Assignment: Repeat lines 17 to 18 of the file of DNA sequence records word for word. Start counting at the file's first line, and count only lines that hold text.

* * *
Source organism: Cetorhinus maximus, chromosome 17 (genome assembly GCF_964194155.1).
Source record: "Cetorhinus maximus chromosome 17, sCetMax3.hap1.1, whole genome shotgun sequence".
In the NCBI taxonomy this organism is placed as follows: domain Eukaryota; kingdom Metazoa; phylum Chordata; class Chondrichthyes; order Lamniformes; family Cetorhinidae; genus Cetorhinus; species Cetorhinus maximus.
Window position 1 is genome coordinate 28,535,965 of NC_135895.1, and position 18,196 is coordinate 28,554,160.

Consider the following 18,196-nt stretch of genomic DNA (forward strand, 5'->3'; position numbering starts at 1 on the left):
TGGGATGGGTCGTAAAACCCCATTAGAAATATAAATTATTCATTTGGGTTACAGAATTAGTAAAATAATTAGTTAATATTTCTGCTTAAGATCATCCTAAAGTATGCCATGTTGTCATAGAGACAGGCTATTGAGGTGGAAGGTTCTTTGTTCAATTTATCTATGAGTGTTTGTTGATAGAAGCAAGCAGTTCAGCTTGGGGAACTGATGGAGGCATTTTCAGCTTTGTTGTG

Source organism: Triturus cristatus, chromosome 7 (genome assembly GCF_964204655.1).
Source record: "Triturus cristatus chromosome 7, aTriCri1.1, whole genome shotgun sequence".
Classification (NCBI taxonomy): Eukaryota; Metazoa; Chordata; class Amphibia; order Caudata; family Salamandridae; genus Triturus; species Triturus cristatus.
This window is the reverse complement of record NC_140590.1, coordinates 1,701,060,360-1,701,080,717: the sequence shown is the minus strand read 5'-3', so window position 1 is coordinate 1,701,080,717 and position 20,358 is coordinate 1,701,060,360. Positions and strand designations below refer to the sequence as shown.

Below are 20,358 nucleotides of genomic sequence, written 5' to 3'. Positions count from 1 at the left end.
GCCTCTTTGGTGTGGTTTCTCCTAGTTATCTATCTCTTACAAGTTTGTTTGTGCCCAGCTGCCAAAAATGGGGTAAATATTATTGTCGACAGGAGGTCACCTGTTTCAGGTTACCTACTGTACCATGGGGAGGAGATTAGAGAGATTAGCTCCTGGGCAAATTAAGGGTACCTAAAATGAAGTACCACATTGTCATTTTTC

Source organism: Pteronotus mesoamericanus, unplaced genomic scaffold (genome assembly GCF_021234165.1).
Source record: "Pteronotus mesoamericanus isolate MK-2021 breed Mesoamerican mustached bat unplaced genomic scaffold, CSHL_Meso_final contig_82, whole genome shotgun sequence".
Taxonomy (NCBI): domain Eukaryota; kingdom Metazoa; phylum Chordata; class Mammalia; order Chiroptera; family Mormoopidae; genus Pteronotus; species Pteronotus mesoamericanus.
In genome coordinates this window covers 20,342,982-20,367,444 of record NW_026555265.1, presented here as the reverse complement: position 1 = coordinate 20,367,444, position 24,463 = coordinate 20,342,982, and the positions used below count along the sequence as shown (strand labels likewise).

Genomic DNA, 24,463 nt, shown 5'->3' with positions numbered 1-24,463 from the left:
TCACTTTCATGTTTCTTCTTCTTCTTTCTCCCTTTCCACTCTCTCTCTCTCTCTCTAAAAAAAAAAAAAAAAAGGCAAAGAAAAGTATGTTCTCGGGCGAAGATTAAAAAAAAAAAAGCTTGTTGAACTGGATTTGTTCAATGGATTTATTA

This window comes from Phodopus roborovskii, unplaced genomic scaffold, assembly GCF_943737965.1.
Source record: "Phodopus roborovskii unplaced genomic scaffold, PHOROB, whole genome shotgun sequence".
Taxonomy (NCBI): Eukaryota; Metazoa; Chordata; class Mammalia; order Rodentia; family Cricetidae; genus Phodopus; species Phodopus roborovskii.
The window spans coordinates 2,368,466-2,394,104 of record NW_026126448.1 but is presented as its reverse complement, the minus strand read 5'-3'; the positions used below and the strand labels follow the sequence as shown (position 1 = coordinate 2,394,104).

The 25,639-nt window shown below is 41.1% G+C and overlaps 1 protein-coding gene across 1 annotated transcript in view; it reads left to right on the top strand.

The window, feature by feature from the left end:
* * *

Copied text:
Genomic DNA, 24,463 nt, shown 5'->3' with positions numbered 1-24,463 from the left:
TCACTTTCATGTTTCTTCTTCTTCTTTCTCCCTTTCCACTCTCTCTCTCTCTCTCTAAAAAAAAAAAAAAAAAGGCAAAGAAAAGTATGTTCTCGGGCGAAGATTAAAAAAAAAAAAGCTTGTTGAACTGGATTTGTTCAATGGATTTATTA